AUGUSTA — After the Legislature’s Education Committee voted unanimously to pass a new anti-bullying bill, Marc Mutty of the Roman Catholic Diocese of Portland reached out and shook the hand of the bill’s sponsor, Rep. Terry Morrison, D-South Portland.

It was a brief exchange, an easily overlooked moment. 

But to Morrison, who is openly gay, the handshake with Mutty, who has worked on campaigns to oppose same-sex marriage, was a big deal. Morrison said he never wanted his bill, LD 1237, to be about him or his sexuality. However, Morrison believes that’s exactly what happened last year when his bill, initially slated for strong bipartisan approval, was carried over to the current abbreviated session.  

Morrison cited an action alert by the Christian Civic League of Maine, which described the bill as part of the gay agenda. That alert, he said, played a key role in derailing the proposal. 

“I knew after that happened that I had to change the conversation,” Morrison said. “This bill isn’t about me, or the LGBT (lesbian, gay, bisexual, transgender) community. It’s about protecting all children who are afraid of going to school because of bullying.”

There were also technical reasons that the bill was held up, specifically a mandate that school districts adopt model harassment, intimidation and bullying policies. 


The mandate still exists in the amended proposal unanimously endorsed by the Education Committee on Tuesday. However, Morrison and advocates believe the provision can be overcome.

The amended bill, which was worked by stakeholders, including the Maine Principals Association and ACLU of Maine, is designed to strengthen the state’s current harassment law by providing a clear definition of bullying, an explicit prohibition on bullying behavior, a range of alternative discipline strategies for schools and prevention and accountability policies for teachers and school administrators.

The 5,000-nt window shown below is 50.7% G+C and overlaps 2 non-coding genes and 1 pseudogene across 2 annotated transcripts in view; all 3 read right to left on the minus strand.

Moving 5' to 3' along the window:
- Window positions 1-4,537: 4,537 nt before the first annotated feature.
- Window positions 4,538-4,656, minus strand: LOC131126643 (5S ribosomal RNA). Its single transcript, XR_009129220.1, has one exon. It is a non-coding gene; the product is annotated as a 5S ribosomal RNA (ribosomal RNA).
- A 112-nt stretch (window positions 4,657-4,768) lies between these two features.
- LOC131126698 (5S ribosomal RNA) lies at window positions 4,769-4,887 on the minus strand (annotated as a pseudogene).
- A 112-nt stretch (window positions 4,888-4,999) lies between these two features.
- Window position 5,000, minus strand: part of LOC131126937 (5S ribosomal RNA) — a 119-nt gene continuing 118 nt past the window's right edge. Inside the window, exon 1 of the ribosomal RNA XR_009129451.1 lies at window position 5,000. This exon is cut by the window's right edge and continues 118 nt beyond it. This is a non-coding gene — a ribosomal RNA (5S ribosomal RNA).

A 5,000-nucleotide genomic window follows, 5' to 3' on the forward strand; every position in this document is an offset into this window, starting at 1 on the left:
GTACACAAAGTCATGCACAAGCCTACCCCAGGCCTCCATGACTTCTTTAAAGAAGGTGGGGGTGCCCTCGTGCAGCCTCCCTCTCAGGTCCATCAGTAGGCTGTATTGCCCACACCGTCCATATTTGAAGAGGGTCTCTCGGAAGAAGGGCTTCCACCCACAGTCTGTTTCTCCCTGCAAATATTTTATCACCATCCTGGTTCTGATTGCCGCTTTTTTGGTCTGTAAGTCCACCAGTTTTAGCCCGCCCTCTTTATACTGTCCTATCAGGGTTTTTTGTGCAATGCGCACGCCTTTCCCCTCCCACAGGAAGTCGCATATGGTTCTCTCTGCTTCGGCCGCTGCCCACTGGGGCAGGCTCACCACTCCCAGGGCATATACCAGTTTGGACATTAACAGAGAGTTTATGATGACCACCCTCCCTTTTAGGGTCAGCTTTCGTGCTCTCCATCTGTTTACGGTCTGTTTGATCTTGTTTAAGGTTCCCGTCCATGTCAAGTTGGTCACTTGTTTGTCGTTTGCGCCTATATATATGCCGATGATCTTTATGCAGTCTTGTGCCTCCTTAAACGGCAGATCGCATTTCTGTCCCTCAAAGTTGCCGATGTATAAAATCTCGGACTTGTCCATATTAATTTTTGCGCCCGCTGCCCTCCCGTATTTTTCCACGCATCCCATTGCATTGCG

Advocates say the bill will align Maine’s anti-bullying law with that of 47 other states.

Current Maine law requires only that bullying is defined in a school’s student code of conduct. 

The CCL had expressed concerns that the bill would infringe upon students’ free speech rights. The amended version contains language that ensures that First Amendment rights are protected. 

Alysia Melnick, of the ACLU of Maine, said the proposal struck an appropriate balance “that protects student safety and freedom of speech.”


In a statement, Melnick added, “We can reduce bullying in school without undermining our fundamental civil liberties.” 

Rep. Michael McClellan, R-Raymond, was among the lawmakers who worried the bill went too far. McClellan said the amended version was an improvement, but that it may not be the silver bullet to stop bullying. 

“This is a good day,” he said. “However, it doesn’t solve the problem. The real change comes from families and the people in this room.”

The proposal is supported by the Maine Children’s Alliance, the Gay & Lesbian Advocates & Defenders and the Maine Education Association. 

“All Maine children deserve to be safe at school. This bill provides meaningful guidelines that will help prevent bullying,” said Ned McCann, vice president of the Maine Children’s Alliance. 

“Watching my friends be bullied because of who they are is simply unbearable,” said MaKayla Reed, a senior at Ellsworth High School who testified in support of the bill last year. “LD 1237 will ensure that all students will be safe in their schools, and with the epidemic of bullying on the rise, that is a breath of fresh air.”


It’s unclear if Gov. Paul LePage will support the bill. However, the governor said last year that “every school ought to have a woodshed and the bullies should be brought to the woodshed.”

The governor has also taken a tough stand on child abuse and domestic violence.

LePage was preparing for his State of the State address on Tuesday. His staff did not respond to a request for comment.

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